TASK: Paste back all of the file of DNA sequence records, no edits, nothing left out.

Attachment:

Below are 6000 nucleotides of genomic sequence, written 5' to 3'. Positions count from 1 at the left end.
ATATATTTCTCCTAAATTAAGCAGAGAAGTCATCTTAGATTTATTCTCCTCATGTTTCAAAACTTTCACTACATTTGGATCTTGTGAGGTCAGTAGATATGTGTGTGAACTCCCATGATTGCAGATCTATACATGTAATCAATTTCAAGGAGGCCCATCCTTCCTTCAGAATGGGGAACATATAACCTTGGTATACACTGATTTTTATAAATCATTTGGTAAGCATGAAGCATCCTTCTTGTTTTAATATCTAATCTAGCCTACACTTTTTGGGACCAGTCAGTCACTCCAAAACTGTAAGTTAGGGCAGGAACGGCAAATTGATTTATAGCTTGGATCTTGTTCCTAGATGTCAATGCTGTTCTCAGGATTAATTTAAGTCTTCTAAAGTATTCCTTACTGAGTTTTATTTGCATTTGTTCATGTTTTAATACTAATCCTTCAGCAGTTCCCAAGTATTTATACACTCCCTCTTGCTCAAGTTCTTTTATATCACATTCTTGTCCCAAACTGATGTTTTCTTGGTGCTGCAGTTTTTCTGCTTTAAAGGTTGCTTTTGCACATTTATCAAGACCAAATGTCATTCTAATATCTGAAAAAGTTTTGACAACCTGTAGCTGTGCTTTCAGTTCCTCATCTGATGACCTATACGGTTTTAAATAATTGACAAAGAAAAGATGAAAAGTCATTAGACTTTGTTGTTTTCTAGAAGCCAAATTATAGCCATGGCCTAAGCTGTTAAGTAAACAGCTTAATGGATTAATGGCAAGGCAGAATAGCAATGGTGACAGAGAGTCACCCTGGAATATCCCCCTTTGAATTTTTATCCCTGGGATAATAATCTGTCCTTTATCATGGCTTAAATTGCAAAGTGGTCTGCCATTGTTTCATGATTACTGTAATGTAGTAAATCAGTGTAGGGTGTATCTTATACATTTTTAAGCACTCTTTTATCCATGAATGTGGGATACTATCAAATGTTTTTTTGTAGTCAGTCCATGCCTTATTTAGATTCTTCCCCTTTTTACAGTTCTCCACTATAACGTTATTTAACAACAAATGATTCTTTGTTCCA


Below are 6000 nucleotides of genomic sequence, written 5' to 3'. Positions count from 1 at the left end.
ATATATTTCTCCTAAATTAAGCAGAGAAGTCATCTTAGATTTATTCTCCTCATGTTTCAAAACTTTCACTACATTTGGATCTTGTGAGGTCAGTAGATATGTGTGTGAACTCCCATGATTGCAGATCTATACATGTAATCAATTTCAAGGAGGCCCATCCTTCCTTCAGAATGGGGAACATATAACCTTGGTATACACTGATTTTTATAAATCATTTGGTAAGCATGAAGCATCCTTCTTGTTTTAATATCTAATCTAGCCTACACTTTTTGGGACCAGTCAGTCACTCCAAAACTGTAAGTTAGGGCAGGAACGGCAAATTGATTTATAGCTTGGATCTTGTTCCTAGATGTCAATGCTGTTCTCAGGATTAATTTAAGTCTTCTAAAGTATTCCTTACTGAGTTTTATTTGCATTTGTTCATGTTTTAATACTAATCCTTCAGCAGTTCCCAAGTATTTATACACTCCCTCTTGCTCAAGTTCTTTTATATCACATTCTTGTCCCAAACTGATGTTTTCTTGGTGCTGCAGTTTTTCTGCTTTAAAGGTTGCTTTTGCACATTTATCAAGACCAAATGTCATTCTAATATCTGAAAAAGTTTTGACAACCTGTAGCTGTGCTTTCAGTTCCTCATCTGATGACCTATACGGTTTTAAATAATTGACAAAGAAAAGATGAAAAGTCATTAGACTTTGTTGTTTTCTAGAAGCCAAATTATAGCCATGGCCTAAGCTGTTAAGTAAACAGCTTAATGGATTAATGGCAAGGCAGAATAGCAATGGTGACAGAGAGTCACCCTGGAATATCCCCCTTTGAATTTTTATCCCTGGGATAATAATCTGTCCTTTATCATGGCTTAAATTGCAAAGTGGTCTGCCATTGTTTCATGATTACTGTAATGTAGTAAATCAGTGTAGGGTGTATCTTATACATTTTTAAGCACTCTTTTATCCATGAATGTGGGATACTATCAAATGTTTTTTTGTAGTCAGTCCATGCCTTATTTAGATTCTTCCCCTTTTTACAGTTCTCCACTATAACGTTATTTAACAACAAATGATTCTTTGTTCCA